QUESTION 5: There is so much to admire your imagery and poetic language. Who are your inspirations? What specifically did you take away from them?

Two of the most important things I ever learned about writing is that we must operate in images and rhythm. This is advice that is usually driven into the heads of poets but not taught to prose-writers. So I try to make all writers aware of the importance of imagery and rhythm. I draw a lot of inspiration from poetry, and from the beauty of any perfect sentence, and, as I said, images of nature. But my favorite writers are Willa Cather, Thomas Hardy, Louise Erdrich, Zora Neale Hurston, Mary Oliver, D.H. Lawrence, Alice Walker, Lee Smith, Marilynne Robinson … I could go on and on.

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Jeff VanderMeer

Jeff VanderMeerIf anyone ever had the idea of a writer as a hermit-like artist, closed off to the world and alone with his thoughts, intensely working on that singular project until he dares to call it finished, then meet his real life opposite: Jeff VanderMeer.

Jeff has had novels published in 15 languages, won multiple awards, and made the best-of-year lists in Publishers Weekly, the San Francisco Chronicle, LA Weekly, and many others. His award-winning short fiction has graced many anthologies and magazines; he has edited or co-edited more than a dozen influential fiction anthologies for, among others, Bantam Books and Pan Macmillan; with his wife Ann, he has lectured, conducted master classes, and given workshops all over the world; and his literary achievements hardly stop there.

Amidst his travels, speaking engagements, multiple projects and deadlines, Jeff somehow found a moment to share his thoughts with us. At the 2010 JRW Conference, he spoke about “Mastering the Short Story,” “Changes in Publishing,” “Fantasy,” and more. He was interviewed by Kris Spisak, conference chair, in August 2010.


 

QUESTION 1: Your fantasy writing has won the World Fantasy Award and been a Year’s Best Selection from Publishers Weekly, Amazon.com, and the San Francisco Chronicle, among many other distinctions. Your novels are published in multiple translations and are well sold internationally. What secrets or lessons have you learned that you think all fantasy writers should know?

There’s only one secret: write from your heart and what you feel most deeply. The rest will take care of itself. Personally, I find no difference between writing fantasy and writing mainstream realism (which I’ve also done, at the short-story length). Following trends, trying to think of certain kinds of fiction as separate or apart from others tends to marginalize certain things, makes it less likely that cross-pollination will occur, etc.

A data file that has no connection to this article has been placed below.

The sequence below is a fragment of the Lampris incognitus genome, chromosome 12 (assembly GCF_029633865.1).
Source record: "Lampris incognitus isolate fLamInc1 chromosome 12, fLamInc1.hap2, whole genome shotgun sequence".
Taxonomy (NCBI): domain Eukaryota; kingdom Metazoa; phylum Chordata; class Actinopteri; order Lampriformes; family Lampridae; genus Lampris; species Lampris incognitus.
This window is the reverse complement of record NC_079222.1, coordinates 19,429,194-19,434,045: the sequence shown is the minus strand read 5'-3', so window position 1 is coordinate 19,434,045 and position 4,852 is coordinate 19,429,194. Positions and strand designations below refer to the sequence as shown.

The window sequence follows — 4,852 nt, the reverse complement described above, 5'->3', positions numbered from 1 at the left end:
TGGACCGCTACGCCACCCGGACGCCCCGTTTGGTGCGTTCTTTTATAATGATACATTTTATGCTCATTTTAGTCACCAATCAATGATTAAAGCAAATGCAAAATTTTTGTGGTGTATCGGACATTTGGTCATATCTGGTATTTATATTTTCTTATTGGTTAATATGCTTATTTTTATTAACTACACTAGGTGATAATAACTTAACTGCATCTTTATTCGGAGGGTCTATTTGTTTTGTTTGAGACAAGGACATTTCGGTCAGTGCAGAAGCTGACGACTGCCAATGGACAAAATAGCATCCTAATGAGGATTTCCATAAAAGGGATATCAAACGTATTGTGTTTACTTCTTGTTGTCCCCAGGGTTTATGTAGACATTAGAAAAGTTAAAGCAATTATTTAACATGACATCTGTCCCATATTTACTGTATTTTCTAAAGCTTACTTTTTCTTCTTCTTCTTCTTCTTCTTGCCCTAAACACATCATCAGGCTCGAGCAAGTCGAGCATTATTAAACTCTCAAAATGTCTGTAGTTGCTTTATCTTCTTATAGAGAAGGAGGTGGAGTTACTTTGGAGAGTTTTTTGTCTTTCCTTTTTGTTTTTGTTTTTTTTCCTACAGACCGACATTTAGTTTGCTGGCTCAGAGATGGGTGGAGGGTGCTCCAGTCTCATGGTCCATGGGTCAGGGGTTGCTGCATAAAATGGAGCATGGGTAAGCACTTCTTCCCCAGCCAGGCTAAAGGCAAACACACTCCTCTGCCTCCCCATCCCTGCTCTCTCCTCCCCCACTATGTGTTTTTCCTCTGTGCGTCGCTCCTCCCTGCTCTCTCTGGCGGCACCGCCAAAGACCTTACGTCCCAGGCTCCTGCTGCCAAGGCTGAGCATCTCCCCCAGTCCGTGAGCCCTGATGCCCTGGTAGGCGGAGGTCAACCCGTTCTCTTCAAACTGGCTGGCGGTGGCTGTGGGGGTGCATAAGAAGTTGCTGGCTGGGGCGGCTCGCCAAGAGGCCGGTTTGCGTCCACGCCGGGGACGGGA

QUESTION 2: What compels you to write fantasy and to bring your readers into a world with a willing suspension of disbelief? Was there a book or an author that highly influenced you?

It’s really not a choice. It’s more that I have an absurdist-surreal worldview that comes out in my fiction as fantasy, horror, SF, magic realism, what have you. My three primary original influences were Angela Carter, Edward Whittemore, and Vladimir Nabokov.

QUESTION 3: Do you approach writing a novel and writing a short story differently?

A novel allows for a certain number of digressions, tends to have more characters, and allows for a more complex structure in terms of breadth. A story can be quite deep but not have the same breadth. When an idea reaches critical mass in my head, I usually have a good idea of whether it will be a story or a novel because of the number of characters, the length of time involved, and the number of scenes. Novels tend to seem like a long hall of mirrors. Short stories are like one mirror, or window, I’m staring into.

QUESTION 4: How important should blogging be to a writer, in your opinion?

It has to support the main writing, it can’t replace it. Some writers start rapaciously blogging before they’ve even sold a book, as a way of building an audience for the book. I don’t think this is a good strategy. Get the important work done first. Blog if it’s fun, but don’t do targeted blogging like that. Once you do have a book sold, then, yeah, you can weave in some posts about the book. But the blogging should be fun, and secondary. Not just PR for the book and a slog.

QUESTION 5: You write a lot about “sustainable creativity.” Tell me more about what you mean by this phrase and what writers should take away from it.

It’s knowing both your limits and how far you can go, in the context of protecting your private book life — your writing — while also building a career. These two things need a firewall between them, and anything that erodes the wall, including Internet addiction, means your life and your writing life will suffer. Finding balance is a necessary thing in our modern world. You have to engage the world, but you also need that time to have ideas gestate and the time to write, without being fragmented.

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Michele Young-Stone

Michelle Young StoneMichele Young-Stone is full of surprises. From being a lightening strike survivor herself to publishing an exquisite debut novel, nothing can stop this self-proclaimed ‘glass half-full kind of gal.’

An MFA graduate from Virginia Commonwealth University, Michele has been writing creatively since she could scribble words with her crayons. Even after earning an ‘Unsatisfactory’ in First Grade for her messy handwriting, the author within prevailed.